0–200 µg/mL cyanidin-3-glucoside equivalents for 48 h
Dose-dependent inhibitory effect on the growth of HT29.
GI50 = 32.2 µg/mL
McDougall et al., 2008 [46]LingonberryCaco-2Cell growth inhibitionDojindo CCK-8 kitLingonberry acetonitrile extract
(bound fraction from solid phase
extraction only) 25–75 µg of gallic acid equivalents/mL for 72 h
Inhibited cell growth in a dose-dependent manner, GI50 38.3 µg GAE/mL
Schantz et al., 2010 [52]BilberryHT-29
2. Induced DNA damage
1. Alamar blue
2. Comet Assay
Bilberry extract from European bilberry pomace (Kaden Biochemicals, Hamburg, Germany)
1. 5–500 µg/mL for 1 and 24 h
2. 0.01–500 µg/mL for 1 and 24 h
1.Significant effect only on HT-29, with 500 µg/mL only. EC50 was not reached
2. Decreased induced DNA damage only in Caco-2 cells, with 5–100 µg/ml
Esselen et al., 2011 [47]BilberryHT-291. Cell growth inhibition
2. DNA integrity
3. Drug interaction with topoisomerase poisons
1. Sulphorhodamine B assay
2. Comet assay
3. ICE assay with topoisomerase poisons Camptotecin and Doxorubicin
Bilberry industrial ARE (Indena, Milan, Italy)
1. 50–500 µg/mL for 72 h
2. 1–0 µg/mL for 1 h
3. 0.01–50 µg/mL, 30 min pre + 1 h coincubation
1. Bilberry ARE inhibited HT29 growth dose-dependently. GI50 was not reached
2. Bilberry ARE increased the rate of DNA strand brakes, but no additional oxidative damage observed
3.DNA-damaging effects and cytotoxicity of both drugs were inhibited by bilberry ARE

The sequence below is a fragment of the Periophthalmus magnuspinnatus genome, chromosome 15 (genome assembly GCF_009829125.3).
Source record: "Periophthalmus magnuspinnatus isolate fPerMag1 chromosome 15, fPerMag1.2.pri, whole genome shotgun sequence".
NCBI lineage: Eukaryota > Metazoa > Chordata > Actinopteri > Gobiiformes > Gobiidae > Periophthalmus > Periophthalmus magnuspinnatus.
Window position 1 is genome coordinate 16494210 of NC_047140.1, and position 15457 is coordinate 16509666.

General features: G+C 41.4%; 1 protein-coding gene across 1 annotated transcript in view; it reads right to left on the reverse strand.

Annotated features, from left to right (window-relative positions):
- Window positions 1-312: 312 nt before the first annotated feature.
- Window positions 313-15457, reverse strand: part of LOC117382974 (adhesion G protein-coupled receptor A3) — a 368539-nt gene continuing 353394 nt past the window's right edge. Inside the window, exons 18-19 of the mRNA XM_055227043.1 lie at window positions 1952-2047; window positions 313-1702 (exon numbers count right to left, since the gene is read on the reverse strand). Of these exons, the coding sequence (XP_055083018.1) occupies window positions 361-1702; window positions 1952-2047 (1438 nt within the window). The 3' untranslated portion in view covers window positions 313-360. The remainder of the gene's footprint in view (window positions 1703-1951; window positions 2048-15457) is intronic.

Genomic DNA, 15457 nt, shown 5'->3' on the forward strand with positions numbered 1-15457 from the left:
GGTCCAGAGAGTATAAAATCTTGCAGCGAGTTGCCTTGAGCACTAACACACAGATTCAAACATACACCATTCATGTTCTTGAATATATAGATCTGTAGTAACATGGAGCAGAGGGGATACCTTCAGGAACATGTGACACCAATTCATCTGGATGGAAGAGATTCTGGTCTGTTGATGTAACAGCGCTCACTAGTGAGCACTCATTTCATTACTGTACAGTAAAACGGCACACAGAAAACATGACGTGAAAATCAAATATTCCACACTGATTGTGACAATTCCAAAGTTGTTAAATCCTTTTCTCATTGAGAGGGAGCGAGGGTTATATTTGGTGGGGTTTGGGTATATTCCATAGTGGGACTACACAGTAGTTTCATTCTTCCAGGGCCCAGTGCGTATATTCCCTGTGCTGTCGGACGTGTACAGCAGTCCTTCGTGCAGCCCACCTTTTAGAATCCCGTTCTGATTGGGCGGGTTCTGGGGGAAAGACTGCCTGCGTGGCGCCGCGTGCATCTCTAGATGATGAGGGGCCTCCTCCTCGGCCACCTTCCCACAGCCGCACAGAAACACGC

Fan et al., 2011 [48]LingonberryHT-29Cell growth inhibitionMTS assayLingonberry acetone extract
20–80 mg/mL
for 48 h
Proliferation significantly inhibited in a dose-dependent manner, GI50 approx. 35 mg/mL
Kropat et al., 2013 [50]BilberryHT-29Cell growth inhibitionLiving cells counted after staining with trypan bluePomace methanol extract from European bilberry
10–400 µg/mL
for 72 h
Inhibited cell growth significantly, with concentrations above 100 µg/mL. GI50 between 200 and 400 µg/mL
Aaby et al., 2013 [49]BilberryCaco-2
1. Cell growth inhibition/viability
2. Apoptosis (HT-29 only)
1. MTT Assay
2. Cell Death Detection ELISAPLUS Assay with BCA protein assay
Bilberry extract, raw juice and press residue extracts obtained from extraction in different temperatures (40/60/80/100 C)
1. 30 min exposure to 75–250 mg GAE/l. Measurement after 24 h